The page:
Alison Iles was the lab's research specialist for several years, working with Scott as a lead researcher on the North American freshwater fish standard sampling project. This assignment involved contacting various state / provincial and federal fish and wildlife agencies across North America to obtain and compile data on fisheries indices for common species of fish. Alison also coordinated and executed field research examining the relationship of Asian tapeworm infection rates with habitat and biological factors. Following her work at the University of Arizona, Alison obtained a Ph.D. in Marine Sciences at Oregon State University and is currently employed there as a postdoctoral researcher. Alison came to Arizona after completing a B.Sc. in Environmental Science and a M.Sc. in Aquatic Ecology at McGill University, Montreal, Canada.
Laura Leslie got her BS at the University of Wyoming and worked for Wyoming Game and Fish for a while. Her MS project at the University of Arizona was investigating the diet and consumption rates of introduced predatory fishes on native desert fishes in the Verde River, Arizona. This project was conducted to identify those introduced fish species that preyed most heavily on native desert fishes, and what types of habitats, the time of year, and what size classes were responsible for most of the predation. This information is used by the US Fish and Wildlife Service and the Arizona Game and Fish Department to manage the river's fish communities. Laura graduated in August 2003 was first employed as a Research Biologist with the Arizona Game and Fish Department, working on the Colorado River.Aquatic Ecologist and is now working as a fisheries biologist at SWCA Environmental Consultants in Cody, Wyoming.
Earned a B.S. in Wildlife Science from New Mexico State University in 2016. After graduating, Josh got a job with U.S. Fish and Wildlife Service mainly working with the endangered Rio Grande Silvery Minnow. Josh then accepted a graduate position for fall 2019 to work towards his masters degree in fisheries management. His project included working with the Arizona Game and Fish Department to help standardize gill net and boat electrofishing surveys to align with those of the American Fisheries Society. Upon graduating in 2022, he is now a warm water sportfish biologist with New Mexico Department of Game and Fish.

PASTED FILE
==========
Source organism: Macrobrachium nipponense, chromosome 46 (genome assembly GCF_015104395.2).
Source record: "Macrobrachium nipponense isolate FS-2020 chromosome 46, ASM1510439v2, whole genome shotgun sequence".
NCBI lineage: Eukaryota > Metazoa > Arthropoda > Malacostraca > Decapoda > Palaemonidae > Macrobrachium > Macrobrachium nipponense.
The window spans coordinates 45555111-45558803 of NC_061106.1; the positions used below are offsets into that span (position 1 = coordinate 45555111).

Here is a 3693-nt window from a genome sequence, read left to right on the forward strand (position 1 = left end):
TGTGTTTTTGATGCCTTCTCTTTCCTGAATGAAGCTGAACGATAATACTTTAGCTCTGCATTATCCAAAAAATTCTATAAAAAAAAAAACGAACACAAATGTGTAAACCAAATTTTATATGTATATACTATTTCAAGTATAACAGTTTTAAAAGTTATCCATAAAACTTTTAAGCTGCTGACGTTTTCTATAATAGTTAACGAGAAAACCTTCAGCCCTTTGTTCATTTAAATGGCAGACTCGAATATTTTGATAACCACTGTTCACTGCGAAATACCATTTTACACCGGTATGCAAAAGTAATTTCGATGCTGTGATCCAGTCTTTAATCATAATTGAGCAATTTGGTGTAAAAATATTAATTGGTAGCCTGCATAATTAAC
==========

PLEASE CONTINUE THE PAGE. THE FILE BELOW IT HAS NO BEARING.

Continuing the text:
Zach Nemec grew up in the greater Cleveland area of Ohio. He attended his undergraduate at Hiram College, a small liberal arts school in Northeast Ohio. During his undergraduate career, Zach conducted research in Dr. Jennifer Clark’s stream ecology lab. He focused on how channel reconfiguration affected the macroinvertebrate community and ecosystem function in a low order stream. Zach was also a part of the Doris Duke Conservation Scholars Program at Northern Arizona University. All through his time as a scholar, he interned with U.S.G.S. Grand Canyon Monitoring and Research Center and UC San Diego Scripps Institution of Oceanography. After receiving his Bachelor of Arts degree in spring 2016, he started his graduate assistantship at the University of Arizona with Dr. Scott Bonar. Zach’s research consists of developing habitat suitability criteria for both native and nonnative fish species in several medium size rivers in central Arizona. In addition, he is investigating the role of riparian vegetation has on fish communities.